Yesterday we noted the growing concern Israel – and those who support her – have over the emerging nuclear deal with Iran. In today’s Times of Israel, the paper’s founding editor David Horovitz takes a further look at what we have learned about the impending Iranian nuclear agreement and who we should believe:
In an op-ed on February 9, I suggested that Israel’s opposition leader, Isaac Herzog, should stand alongside Prime Minister Benjamin Netanyahu before Congress on March 3, to underline “their common conviction that the regime in Tehran cannot be appeased and must be faced down.”
On Monday evening, as details of the looming US-led deal with Iran emerged from Geneva, Israel’s most respected Middle East affairs analyst, Channel 2 commentator Ehud Ya’ari, made precisely the same suggestion. So problematic are the reported terms of the deal, Ya’ari indicated, that Israel’s two leading contenders in the March 17 elections, Netanyahu and Herzog, need to put aside their differences and make plain to US legislators that the need to thwart such an accord crosses party lines in Israel and stands as a consensual imperative.
After anonymous sources in Jerusalem leaked to Israeli reporters in recent weeks the ostensible terms of the deal being hammered out, various spokespeople for the Obama administration contended that the Netanyahu government was misrepresenting the specifics for narrow political ends. They sneered that Israel didn’t actually know what the terms were. And they made the acknowledgement — the astounding acknowledgement for a United States whose key regional ally is directly and relentlessly threatened with destruction by Iran — that the Obama administration is consequently no longer sharing with Jerusalem all sensitive details of the Iran talks.
And yet among the terms of the deal being reported by the Associated Press from Geneva on Monday are precisely those that were asserted in recent weeks by the Israeli sources, precisely those that were scoffed at by the Administration. Centrally, Iran is to be allowed to keep 6,500 centrifuges spinning, and there will be a sunset clause providing for an end to intrusive inspections in some 10-15 years. If anything, indeed, some of the terms reported by the AP are even more worrying than those that were leaked in Jerusalem: “The idea would be to reward Iran for good behavior over the last years of any agreement,” the AP said, “gradually lifting constraints on its uranium enrichment program and slowly easing economic sanctions.” There is also no indication of restrictions on Iran’s missile development — its potential delivery systems.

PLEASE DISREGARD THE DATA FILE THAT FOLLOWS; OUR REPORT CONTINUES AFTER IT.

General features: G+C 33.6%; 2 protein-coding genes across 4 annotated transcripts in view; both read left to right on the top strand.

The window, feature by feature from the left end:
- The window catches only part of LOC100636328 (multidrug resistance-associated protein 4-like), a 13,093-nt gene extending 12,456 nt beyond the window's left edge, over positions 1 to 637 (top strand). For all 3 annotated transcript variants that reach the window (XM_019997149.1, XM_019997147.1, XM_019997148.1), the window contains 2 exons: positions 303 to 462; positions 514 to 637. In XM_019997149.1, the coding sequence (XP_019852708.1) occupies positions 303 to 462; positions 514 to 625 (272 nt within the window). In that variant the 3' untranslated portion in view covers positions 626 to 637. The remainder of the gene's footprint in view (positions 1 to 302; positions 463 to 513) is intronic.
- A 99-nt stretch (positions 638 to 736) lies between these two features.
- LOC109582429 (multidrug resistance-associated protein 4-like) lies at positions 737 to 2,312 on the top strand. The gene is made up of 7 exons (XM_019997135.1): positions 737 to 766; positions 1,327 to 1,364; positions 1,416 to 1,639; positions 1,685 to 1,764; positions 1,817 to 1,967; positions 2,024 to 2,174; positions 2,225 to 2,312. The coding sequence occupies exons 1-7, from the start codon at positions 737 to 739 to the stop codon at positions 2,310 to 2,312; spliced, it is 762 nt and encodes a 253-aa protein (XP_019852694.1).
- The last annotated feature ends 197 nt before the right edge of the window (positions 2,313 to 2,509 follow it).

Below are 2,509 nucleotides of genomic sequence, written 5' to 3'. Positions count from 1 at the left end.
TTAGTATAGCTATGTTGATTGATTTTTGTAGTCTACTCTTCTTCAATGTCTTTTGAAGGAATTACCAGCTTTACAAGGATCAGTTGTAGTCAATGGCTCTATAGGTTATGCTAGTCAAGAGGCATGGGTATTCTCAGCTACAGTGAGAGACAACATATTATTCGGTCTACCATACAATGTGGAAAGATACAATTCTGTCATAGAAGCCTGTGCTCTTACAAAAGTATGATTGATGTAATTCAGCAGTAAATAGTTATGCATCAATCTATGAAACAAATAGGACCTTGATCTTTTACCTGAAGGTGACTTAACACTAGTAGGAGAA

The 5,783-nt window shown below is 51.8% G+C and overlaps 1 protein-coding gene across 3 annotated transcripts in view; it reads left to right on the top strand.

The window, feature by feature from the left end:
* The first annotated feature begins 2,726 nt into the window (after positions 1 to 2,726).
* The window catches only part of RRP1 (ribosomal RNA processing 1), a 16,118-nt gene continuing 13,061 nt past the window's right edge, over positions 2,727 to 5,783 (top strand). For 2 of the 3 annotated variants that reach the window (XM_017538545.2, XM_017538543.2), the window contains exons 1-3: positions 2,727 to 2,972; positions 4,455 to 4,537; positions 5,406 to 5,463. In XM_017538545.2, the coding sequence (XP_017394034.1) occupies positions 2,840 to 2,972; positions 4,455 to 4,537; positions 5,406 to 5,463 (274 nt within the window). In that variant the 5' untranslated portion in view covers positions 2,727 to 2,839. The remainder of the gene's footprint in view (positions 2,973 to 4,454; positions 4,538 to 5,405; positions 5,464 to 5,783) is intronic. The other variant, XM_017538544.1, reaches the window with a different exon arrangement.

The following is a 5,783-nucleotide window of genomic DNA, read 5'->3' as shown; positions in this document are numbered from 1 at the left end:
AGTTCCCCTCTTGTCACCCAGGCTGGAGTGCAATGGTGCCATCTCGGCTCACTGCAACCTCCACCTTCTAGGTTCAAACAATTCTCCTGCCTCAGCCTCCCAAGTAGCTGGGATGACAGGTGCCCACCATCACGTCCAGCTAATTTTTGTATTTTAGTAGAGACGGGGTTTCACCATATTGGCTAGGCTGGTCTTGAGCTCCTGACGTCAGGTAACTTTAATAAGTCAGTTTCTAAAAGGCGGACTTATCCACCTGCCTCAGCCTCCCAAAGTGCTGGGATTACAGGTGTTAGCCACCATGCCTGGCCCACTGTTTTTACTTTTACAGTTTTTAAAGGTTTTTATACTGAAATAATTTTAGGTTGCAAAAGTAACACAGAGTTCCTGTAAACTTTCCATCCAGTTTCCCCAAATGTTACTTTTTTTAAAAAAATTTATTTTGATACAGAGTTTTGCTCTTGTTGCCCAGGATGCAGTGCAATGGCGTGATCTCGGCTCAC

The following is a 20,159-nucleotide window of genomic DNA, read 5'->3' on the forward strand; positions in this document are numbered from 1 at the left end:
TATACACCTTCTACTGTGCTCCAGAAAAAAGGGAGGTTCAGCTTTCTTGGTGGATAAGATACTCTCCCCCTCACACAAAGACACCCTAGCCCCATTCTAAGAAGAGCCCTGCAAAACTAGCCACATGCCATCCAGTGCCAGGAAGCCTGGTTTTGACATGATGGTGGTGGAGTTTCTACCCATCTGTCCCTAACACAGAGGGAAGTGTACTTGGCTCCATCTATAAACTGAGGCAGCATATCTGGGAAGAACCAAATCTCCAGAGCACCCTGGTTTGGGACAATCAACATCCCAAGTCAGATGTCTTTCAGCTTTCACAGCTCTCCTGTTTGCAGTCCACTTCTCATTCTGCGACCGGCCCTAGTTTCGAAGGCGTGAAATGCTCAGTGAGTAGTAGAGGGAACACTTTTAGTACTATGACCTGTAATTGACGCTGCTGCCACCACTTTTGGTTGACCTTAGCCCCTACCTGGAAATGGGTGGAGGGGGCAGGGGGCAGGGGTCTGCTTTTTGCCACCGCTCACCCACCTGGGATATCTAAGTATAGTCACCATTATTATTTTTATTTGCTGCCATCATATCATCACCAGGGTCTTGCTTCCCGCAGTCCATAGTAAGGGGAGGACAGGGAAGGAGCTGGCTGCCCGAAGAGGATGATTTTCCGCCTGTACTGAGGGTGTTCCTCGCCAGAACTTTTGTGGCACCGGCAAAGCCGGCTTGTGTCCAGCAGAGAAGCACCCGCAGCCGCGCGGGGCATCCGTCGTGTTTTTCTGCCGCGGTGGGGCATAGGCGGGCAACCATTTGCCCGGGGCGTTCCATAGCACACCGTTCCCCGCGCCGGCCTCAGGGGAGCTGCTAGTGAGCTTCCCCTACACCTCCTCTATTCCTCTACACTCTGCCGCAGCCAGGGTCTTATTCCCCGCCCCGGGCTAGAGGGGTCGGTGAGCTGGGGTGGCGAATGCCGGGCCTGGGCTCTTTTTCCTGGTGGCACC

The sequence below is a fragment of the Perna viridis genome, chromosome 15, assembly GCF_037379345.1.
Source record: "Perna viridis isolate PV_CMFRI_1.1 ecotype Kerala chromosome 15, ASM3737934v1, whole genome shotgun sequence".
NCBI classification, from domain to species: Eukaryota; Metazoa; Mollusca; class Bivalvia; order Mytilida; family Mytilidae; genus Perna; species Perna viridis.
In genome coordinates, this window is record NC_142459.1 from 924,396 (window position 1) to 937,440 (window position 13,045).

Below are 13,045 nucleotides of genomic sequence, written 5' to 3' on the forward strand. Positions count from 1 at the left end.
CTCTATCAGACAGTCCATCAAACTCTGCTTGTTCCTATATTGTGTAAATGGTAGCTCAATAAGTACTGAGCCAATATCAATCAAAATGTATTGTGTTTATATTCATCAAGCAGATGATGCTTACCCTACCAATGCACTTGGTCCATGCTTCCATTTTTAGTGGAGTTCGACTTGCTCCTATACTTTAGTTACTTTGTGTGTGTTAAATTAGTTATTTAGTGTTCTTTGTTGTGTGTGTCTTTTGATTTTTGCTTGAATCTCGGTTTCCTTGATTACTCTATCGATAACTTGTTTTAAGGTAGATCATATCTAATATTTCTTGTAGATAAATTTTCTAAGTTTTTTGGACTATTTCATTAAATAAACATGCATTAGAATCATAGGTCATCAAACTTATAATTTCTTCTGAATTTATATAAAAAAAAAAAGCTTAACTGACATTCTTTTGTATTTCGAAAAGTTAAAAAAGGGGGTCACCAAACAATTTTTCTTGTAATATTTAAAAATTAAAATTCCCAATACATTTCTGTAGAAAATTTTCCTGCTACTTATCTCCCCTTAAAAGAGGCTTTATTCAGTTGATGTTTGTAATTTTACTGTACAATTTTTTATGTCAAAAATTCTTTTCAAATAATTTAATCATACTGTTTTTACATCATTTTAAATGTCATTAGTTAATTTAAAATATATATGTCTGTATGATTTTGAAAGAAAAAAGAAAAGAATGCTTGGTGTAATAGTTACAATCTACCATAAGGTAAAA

In his TV commentary on Monday night, Ya’ari highlighted that the deal could further embolden Iran as it expands its influence throughout this region, and he noted that the isolation of Iran even by Israel’s key allies was already cracking, with the firmly pro-Israel foreign minister of Australia, Julie Bishop, announcing an imminent visit to Tehran — the first Australian foreign minister to make such a trip in a decade.
Ya’ari also noted that the International Atomic Energy Agency has made clear that it lacks the tools to effectively monitor the kind of nuclear program that Iran will be allowed to maintain under the emerging deal — incapable, that is, of ensuring that Iran does not fool the West as it has done in the past.
The devil of such deals is generally in the detail. But the devil, here, is in the principle as well — the principle that the P5+1 is about to legitimize Iran as a nuclear threshold state. From there, it will be capable of rapidly breaking out to the bomb, well aware that the international community lacks the will to stop it.